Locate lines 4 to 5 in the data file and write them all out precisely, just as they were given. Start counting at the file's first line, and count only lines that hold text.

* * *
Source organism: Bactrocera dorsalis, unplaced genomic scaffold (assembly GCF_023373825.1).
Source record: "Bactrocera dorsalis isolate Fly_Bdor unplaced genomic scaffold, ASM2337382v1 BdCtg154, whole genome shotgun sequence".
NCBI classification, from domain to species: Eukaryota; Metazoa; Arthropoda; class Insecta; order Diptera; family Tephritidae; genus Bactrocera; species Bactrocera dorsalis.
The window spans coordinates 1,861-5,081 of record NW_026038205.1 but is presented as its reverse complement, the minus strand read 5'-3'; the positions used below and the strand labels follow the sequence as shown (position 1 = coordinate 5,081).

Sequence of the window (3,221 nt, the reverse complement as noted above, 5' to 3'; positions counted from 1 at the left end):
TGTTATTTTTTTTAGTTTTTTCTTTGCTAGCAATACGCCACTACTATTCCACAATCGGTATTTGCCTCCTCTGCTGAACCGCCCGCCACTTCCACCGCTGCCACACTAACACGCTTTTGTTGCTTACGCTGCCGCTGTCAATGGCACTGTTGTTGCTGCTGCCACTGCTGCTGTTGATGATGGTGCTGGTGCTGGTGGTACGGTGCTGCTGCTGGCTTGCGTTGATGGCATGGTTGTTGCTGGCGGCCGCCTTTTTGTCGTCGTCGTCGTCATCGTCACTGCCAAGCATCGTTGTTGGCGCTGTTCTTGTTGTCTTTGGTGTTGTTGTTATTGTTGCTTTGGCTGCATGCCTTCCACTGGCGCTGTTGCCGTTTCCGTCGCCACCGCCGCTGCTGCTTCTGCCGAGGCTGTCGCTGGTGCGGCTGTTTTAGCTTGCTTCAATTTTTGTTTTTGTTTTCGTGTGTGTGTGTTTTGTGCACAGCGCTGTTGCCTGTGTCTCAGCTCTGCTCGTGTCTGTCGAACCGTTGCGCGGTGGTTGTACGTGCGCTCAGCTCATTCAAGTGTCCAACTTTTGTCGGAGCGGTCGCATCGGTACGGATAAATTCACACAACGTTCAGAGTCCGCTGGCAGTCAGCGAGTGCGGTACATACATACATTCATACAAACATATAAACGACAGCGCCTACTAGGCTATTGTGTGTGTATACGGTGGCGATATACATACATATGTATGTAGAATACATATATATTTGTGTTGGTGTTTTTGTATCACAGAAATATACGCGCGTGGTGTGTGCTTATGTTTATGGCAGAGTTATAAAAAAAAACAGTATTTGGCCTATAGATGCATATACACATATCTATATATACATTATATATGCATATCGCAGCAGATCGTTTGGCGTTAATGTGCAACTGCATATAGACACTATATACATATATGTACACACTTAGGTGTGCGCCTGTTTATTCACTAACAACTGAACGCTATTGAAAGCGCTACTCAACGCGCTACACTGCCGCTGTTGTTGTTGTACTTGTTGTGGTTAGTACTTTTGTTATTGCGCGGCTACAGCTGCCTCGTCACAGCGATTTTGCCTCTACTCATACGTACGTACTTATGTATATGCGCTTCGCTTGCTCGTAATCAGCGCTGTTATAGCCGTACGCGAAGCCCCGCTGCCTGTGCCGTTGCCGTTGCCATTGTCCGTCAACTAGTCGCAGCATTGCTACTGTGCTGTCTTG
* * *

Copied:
The window spans coordinates 1,861-5,081 of record NW_026038205.1 but is presented as its reverse complement, the minus strand read 5'-3'; the positions used below and the strand labels follow the sequence as shown (position 1 = coordinate 5,081).

Sequence of the window (3,221 nt, the reverse complement as noted above, 5' to 3'; positions counted from 1 at the left end):